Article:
September 29, 2010

Unfamiliar Quotations - Leonora Carrington

Back in Lancashire I got an attack of claustrophobia and tried to convince Mother to let me go and study painting in London. She thought this was a very idle and silly idea and gave me a lecture about artists. “There is nothing wrong about painting,” she told me. “I paint boxes myself for jumble sales. There is a difference though in being artistic and in actually being an artist. Your aunt Edgeworth wrote novels and was very friendly with Sir Walter Scott but she would never have called herself ‘an artist.’ It wouldn’t have been nice. Artists are immoral they live together in attics, you could never get used to an attic after all the luxury and comfort you have here. Besides what is there to prevent you painting at home, there are all sorts of picturesque nooks which would be delightful to paint.”
“I want to paint nude models,” I said. “You can’t get nude models here.”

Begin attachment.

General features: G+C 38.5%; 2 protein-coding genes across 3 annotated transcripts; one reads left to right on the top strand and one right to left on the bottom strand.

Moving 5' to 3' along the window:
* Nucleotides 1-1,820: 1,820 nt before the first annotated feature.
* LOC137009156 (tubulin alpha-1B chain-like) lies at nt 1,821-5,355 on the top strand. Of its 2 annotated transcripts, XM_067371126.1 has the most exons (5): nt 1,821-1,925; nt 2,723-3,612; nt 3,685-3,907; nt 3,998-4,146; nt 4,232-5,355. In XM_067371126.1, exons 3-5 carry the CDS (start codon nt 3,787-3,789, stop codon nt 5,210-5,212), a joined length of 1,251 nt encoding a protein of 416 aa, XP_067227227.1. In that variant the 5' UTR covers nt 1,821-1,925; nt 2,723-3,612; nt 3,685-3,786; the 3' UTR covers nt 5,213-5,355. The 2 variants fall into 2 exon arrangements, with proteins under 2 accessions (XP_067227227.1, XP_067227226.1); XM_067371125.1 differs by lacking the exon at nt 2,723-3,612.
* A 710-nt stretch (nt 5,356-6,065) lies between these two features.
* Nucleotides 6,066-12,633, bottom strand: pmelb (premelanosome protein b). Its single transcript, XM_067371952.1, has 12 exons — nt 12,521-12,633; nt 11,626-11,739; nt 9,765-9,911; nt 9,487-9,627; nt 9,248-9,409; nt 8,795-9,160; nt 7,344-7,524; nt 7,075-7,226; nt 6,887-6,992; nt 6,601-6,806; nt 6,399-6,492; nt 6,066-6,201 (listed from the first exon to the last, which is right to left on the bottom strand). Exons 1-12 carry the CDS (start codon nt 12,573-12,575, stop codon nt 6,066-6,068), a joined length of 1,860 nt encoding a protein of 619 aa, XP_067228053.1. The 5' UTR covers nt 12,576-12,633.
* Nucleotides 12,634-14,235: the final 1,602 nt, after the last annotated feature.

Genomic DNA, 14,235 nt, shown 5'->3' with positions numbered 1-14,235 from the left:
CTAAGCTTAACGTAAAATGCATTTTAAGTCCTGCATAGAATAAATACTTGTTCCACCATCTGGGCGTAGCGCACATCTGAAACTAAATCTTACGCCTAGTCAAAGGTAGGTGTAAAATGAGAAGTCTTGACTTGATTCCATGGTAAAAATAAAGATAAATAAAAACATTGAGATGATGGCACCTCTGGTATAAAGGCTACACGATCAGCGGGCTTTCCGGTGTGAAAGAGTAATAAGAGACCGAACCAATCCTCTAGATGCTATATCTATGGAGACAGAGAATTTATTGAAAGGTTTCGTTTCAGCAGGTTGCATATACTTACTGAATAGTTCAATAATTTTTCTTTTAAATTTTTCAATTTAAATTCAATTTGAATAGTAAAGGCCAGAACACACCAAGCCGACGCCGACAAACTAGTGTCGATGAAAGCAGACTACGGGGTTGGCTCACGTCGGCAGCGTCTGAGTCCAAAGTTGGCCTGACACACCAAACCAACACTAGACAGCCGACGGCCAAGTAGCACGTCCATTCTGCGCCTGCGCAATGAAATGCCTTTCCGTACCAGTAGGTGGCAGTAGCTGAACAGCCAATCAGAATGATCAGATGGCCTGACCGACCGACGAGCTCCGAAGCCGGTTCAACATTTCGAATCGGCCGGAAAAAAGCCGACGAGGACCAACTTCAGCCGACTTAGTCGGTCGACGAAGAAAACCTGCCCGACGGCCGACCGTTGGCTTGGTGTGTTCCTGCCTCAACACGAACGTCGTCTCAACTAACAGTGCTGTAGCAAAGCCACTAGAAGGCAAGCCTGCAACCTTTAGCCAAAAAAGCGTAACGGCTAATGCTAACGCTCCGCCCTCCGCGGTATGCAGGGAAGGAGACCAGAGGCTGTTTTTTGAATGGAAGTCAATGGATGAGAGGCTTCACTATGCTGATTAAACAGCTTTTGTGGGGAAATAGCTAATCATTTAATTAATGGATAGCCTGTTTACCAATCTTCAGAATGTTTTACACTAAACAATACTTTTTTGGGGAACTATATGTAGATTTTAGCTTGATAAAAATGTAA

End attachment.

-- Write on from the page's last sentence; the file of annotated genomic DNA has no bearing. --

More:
“Why not?” replied mother with a flash of logic. “People are nude everywhere if they haven’t got any clothes on.” Finally I did go to London to study art and had a love affair with an Egyptian. A pity I never actually got to Egypt but thanks to mother I did see most of Europe during my youth.

René Magritte. The Portrait. Brussels 1935.
Art in London didn’t seem quite modern enough and I began to want to study in Paris where the Surrealists were in full cry. Surrealism is no longer considered modern today and almost every village rectory and girl’s school have surrealist pictures hanging on their walls. Even Buckingham Palace has a large reproduction of Magritte’s famous slice of ham with an eye peering out. It hangs, I believe, in the throne room. Times do change indeed. The Royal Academy recently gave a retrospective exhibition of Dada art and they decorated the gallery like a public lavatory. In my day people in London would have been shocked. Today the Lord Mayor opened the exhibition with a long speech about twentieth-century masters and the Queen Mother hung a wreath of gladiola on a piece of sculpture called “Navel” by Hans Arp.

The Hearing Trumpet, Leonora Carrington, 1974.

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